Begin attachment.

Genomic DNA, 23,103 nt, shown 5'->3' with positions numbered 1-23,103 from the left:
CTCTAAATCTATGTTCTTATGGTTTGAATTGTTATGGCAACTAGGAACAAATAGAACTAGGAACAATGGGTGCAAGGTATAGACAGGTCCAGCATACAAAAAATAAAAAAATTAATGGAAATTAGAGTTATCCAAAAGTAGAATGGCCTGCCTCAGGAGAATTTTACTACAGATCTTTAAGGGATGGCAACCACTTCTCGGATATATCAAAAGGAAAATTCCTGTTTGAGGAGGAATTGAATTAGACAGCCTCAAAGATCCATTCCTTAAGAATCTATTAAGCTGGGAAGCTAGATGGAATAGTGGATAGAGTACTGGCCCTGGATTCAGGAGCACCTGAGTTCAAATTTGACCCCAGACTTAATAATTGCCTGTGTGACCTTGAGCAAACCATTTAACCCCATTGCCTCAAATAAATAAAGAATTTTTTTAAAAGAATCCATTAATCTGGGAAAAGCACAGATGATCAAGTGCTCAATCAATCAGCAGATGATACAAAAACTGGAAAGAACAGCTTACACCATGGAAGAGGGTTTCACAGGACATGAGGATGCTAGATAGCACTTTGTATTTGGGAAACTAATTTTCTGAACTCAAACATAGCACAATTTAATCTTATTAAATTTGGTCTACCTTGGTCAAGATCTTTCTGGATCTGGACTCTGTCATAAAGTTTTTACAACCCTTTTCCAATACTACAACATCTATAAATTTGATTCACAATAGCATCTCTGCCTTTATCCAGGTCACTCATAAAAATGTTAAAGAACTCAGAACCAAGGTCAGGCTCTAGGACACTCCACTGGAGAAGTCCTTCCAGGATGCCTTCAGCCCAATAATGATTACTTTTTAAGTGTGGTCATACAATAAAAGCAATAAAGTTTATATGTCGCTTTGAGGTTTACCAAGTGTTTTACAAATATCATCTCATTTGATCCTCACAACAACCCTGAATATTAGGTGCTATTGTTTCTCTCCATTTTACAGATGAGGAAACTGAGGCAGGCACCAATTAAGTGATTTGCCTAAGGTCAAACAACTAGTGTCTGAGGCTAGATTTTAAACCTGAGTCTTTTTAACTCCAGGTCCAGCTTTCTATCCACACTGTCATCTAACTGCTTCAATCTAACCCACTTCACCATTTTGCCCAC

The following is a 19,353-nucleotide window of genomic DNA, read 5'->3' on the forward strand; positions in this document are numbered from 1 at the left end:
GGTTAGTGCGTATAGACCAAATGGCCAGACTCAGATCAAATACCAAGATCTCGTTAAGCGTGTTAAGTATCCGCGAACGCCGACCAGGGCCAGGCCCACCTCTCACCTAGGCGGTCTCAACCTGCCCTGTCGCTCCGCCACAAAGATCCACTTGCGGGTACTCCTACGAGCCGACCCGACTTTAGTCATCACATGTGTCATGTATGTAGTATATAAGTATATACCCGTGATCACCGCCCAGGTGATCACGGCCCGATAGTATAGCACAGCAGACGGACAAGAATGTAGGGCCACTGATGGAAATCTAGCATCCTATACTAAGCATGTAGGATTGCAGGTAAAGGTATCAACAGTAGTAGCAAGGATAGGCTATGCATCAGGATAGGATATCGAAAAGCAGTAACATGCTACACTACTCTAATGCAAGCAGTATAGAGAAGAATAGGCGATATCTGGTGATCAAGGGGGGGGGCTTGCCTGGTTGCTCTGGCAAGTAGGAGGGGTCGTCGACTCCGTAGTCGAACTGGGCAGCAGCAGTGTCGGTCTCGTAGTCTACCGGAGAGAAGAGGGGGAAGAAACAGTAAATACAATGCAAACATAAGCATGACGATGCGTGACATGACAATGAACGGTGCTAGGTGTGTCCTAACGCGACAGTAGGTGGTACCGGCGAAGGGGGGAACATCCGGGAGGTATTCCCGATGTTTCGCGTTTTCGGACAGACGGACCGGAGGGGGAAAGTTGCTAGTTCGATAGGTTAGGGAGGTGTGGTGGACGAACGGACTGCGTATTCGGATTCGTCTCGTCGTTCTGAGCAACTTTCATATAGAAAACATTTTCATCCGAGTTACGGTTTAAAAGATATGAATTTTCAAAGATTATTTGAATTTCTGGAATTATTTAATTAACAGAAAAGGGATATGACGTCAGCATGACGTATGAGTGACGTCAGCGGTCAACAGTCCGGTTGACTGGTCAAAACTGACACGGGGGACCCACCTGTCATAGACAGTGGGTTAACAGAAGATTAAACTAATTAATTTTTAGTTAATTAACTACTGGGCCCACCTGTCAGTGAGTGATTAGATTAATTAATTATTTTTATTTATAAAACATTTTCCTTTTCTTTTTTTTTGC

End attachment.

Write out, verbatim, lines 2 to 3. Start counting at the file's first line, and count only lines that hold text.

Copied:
CTCTAAATCTATGTTCTTATGGTTTGAATTGTTATGGCAACTAGGAACAAATAGAACTAGGAACAATGGGTGCAAGGTATAGACAGGTCCAGCATACAAAAAATAAAAAAATTAATGGAAATTAGAGTTATCCAAAAGTAGAATGGCCTGCCTCAGGAGAATTTTACTACAGATCTTTAAGGGATGGCAACCACTTCTCGGATATATCAAAAGGAAAATTCCTGTTTGAGGAGGAATTGAATTAGACAGCCTCAAAGATCCATTCCTTAAGAATCTATTAAGCTGGGAAGCTAGATGGAATAGTGGATAGAGTACTGGCCCTGGATTCAGGAGCACCTGAGTTCAAATTTGACCCCAGACTTAATAATTGCCTGTGTGACCTTGAGCAAACCATTTAACCCCATTGCCTCAAATAAATAAAGAATTTTTTTAAAAGAATCCATTAATCTGGGAAAAGCACAGATGATCAAGTGCTCAATCAATCAGCAGATGATACAAAAACTGGAAAGAACAGCTTACACCATGGAAGAGGGTTTCACAGGACATGAGGATGCTAGATAGCACTTTGTATTTGGGAAACTAATTTTCTGAACTCAAACATAGCACAATTTAATCTTATTAAATTTGGTCTACCTTGGTCAAGATCTTTCTGGATCTGGACTCTGTCATAAAGTTTTTACAACCCTTTTCCAATACTACAACATCTATAAATTTGATTCACAATAGCATCTCTGCCTTTATCCAGGTCACTCATAAAAATGTTAAAGAACTCAGAACCAAGGTCAGGCTCTAGGACACTCCACTGGAGAAGTCCTTCCAGGATGCCTTCAGCCCAATAATGATTACTTTTTAAGTGTGGTCATACAATAAAAGCAATAAAGTTTATATGTCGCTTTGAGGTTTACCAAGTGTTTTACAAATATCATCTCATTTGATCCTCACAACAACCCTGAATATTAGGTGCTATTGTTTCTCTCCATTTTACAGATGAGGAAACTGAGGCAGGCACCAATTAAGTGATTTGCCTAAGGTCAAACAACTAGTGTCTGAGGCTAGATTTTAAACCTGAGTCTTTTTAACTCCAGGTCCAGCTTTCTATCCACACTGTCATCTAACTGCTTCAATCTAACCCACTTCACCATTTTGCCCAC

The following is a 19,353-nucleotide window of genomic DNA, read 5'->3' on the forward strand; positions in this document are numbered from 1 at the left end: